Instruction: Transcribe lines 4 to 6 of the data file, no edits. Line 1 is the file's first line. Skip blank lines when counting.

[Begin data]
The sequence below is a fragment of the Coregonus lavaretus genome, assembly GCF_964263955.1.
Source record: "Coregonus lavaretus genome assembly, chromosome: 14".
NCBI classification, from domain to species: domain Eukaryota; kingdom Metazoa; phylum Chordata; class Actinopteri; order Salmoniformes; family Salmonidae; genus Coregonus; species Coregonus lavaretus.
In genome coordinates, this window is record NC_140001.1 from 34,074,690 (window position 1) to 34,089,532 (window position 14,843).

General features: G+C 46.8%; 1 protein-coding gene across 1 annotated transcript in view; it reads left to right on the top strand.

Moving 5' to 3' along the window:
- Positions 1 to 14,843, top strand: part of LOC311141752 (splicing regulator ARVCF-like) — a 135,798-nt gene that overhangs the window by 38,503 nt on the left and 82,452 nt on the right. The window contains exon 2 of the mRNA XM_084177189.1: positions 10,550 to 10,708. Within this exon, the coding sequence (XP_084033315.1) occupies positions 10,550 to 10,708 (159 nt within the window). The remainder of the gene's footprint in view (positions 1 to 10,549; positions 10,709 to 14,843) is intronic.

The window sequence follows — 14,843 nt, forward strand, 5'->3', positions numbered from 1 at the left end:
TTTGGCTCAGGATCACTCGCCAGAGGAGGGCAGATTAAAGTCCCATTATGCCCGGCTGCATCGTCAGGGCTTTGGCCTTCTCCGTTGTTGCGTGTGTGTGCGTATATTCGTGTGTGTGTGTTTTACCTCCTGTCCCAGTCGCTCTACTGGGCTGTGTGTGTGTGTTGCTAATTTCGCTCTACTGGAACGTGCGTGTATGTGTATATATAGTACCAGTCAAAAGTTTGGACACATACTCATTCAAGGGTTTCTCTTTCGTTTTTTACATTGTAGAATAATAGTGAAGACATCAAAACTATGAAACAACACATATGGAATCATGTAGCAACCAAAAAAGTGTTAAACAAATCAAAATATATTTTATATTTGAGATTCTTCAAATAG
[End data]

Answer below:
In genome coordinates, this window is record NC_140001.1 from 34,074,690 (window position 1) to 34,089,532 (window position 14,843).

General features: G+C 46.8%; 1 protein-coding gene across 1 annotated transcript in view; it reads left to right on the top strand.

Moving 5' to 3' along the window: